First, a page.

But members of Kirklees Council’s strategic planning committee said the proposal before them lacked detail and that the benefits of employment could be outweighed by traffic, noise and the impact of a 24/7 operation on the area.
Council planning staff said the complex and significant nature of the project meant it was important for the committee to see and become familiar with what was being considered.
Committee chairman Coun Steve Hall (Lab, Heckmondwike) expressed relief that the plan had been unveiled.
He said: “I’ve had to keep this thing under my hat for about the last nine months. I must admit it certainly shakes you when you see how big it is.”
The 59-acre site between Whitehall Road, Whitechapel Road and the M62 will be entirely given over to a huge building that would be a third of a kilometre long, 178m wide and 23m high.
Space would be allocated for nearly 200 HGVs as well as 900 cars and vans leading to concerns that local routes – including the Chain Bar junction – could become clogged.
Agents for the scheme said it would be constructed so that it blended in with the undulating topography of the fields, and would be landscaped.
Two access points are planned: one for HGV traffic on Whitehall Road, with immediate proximity to the M62, and one from Whitechapel Road for non-HGVs, employee vehicles and “hopper” buses to bring staff to the site.
The site is allocated for employment use as part of the council’s controversial Local Plan.
Members of the committee were not convinced that local people would benefit from the hundreds of jobs being created.
And there were fears that the classification of the site allowed it to be given over to any use if the warehouse plan foundered.
One councillor said: “We could end up with anything. It could be even worse.”
Veteran Lib Dem councillor Andrew Pinnock, who represents Cleckheaton, expressed consternation at the sheer size of what was being proposed, as well as the lack of detail. He questioned why it had been brought to committee.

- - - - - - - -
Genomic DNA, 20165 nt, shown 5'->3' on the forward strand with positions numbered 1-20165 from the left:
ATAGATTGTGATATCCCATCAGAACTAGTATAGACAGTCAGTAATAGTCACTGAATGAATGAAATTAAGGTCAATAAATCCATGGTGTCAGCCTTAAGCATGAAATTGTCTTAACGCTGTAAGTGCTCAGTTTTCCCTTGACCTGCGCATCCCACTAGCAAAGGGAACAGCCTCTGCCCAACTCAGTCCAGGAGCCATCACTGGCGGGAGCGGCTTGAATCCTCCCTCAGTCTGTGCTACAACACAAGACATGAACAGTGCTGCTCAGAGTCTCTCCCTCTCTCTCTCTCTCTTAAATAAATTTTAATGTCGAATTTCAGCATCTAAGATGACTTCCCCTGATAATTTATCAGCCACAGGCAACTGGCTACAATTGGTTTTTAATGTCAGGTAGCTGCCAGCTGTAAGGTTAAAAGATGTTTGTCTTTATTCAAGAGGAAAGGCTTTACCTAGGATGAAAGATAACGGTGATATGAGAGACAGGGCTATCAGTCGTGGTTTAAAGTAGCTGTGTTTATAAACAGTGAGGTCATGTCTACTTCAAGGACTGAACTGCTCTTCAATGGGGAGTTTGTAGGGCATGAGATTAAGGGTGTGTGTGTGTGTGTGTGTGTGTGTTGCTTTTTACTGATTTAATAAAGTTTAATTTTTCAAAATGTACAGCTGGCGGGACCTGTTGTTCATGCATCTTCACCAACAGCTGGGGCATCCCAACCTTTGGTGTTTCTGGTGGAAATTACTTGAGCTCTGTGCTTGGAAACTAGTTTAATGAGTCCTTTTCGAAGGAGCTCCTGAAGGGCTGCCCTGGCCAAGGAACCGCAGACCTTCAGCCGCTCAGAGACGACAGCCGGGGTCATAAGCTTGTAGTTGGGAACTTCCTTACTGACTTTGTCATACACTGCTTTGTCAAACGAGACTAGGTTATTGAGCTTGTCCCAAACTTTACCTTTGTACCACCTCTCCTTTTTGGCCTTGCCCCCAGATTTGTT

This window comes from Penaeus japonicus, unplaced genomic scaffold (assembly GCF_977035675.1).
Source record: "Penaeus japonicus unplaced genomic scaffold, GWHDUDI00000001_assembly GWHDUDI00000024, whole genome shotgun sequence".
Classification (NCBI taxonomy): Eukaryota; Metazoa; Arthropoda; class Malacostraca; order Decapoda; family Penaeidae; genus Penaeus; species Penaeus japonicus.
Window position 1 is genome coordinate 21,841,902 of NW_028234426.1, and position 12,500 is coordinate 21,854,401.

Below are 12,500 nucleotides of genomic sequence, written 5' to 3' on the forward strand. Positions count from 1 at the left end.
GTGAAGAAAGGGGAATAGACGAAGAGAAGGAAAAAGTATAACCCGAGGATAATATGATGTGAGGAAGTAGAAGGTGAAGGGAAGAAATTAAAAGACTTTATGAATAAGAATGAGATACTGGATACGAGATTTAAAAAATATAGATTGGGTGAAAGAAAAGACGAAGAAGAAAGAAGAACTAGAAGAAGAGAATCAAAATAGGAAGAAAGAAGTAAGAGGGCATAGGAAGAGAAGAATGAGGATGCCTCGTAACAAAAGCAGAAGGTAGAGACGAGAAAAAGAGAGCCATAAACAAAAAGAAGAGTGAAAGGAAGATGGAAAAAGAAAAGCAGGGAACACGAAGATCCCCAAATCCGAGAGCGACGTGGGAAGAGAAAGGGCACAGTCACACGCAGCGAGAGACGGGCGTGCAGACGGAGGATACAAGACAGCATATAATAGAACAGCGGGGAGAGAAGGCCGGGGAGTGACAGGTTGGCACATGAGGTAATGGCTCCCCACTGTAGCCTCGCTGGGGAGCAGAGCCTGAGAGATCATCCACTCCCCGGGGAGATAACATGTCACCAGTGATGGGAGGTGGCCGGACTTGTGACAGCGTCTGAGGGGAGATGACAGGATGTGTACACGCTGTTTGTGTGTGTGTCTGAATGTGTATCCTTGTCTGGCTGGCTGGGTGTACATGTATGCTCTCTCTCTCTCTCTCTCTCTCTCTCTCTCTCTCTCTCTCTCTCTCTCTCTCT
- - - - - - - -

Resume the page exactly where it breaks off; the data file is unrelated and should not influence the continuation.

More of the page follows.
He said: “There are so many holes in what we’ve been told
“All we can say at the moment is that it’s big and it might have quite a large impact.
“Kirklees has not got anything at all like this. In fact I’m not all sure there’s anything like this anywhere in West Yorkshire.”
The Conservatives’ Coun Mark Thompson, who represents nearby Birstall and Birkenshaw, was not convinced by what he saw.
“This monolith, this monochromed liquorice allsort that they’re talking about putting in here, is totally inappropriate for the town [and] the surrounding area.
“If we did want to do something with local people for employment, surely it should be small individual units that would employ local [people] and expand local businesses rather than this giant blot on the landscape that we’ve been offered.”
He felt jobs would go to out-of-town shift employees working at a 24-hour, seven-day-a-week operation that would produce noise and wagons “all day, every day” and inconvenience local people.
Officers said the site’s closeness to the M62 was a key element in its attractiveness to the developer.
They said “virtually 100 per cent” of HGV traffic would go out of the facility and onto the motorway at Chain Bar, meaning trucks would not “trail through districts on more local roads”.
They added: “From a Kirklees point of view the impact from the HGVs won’t be much.”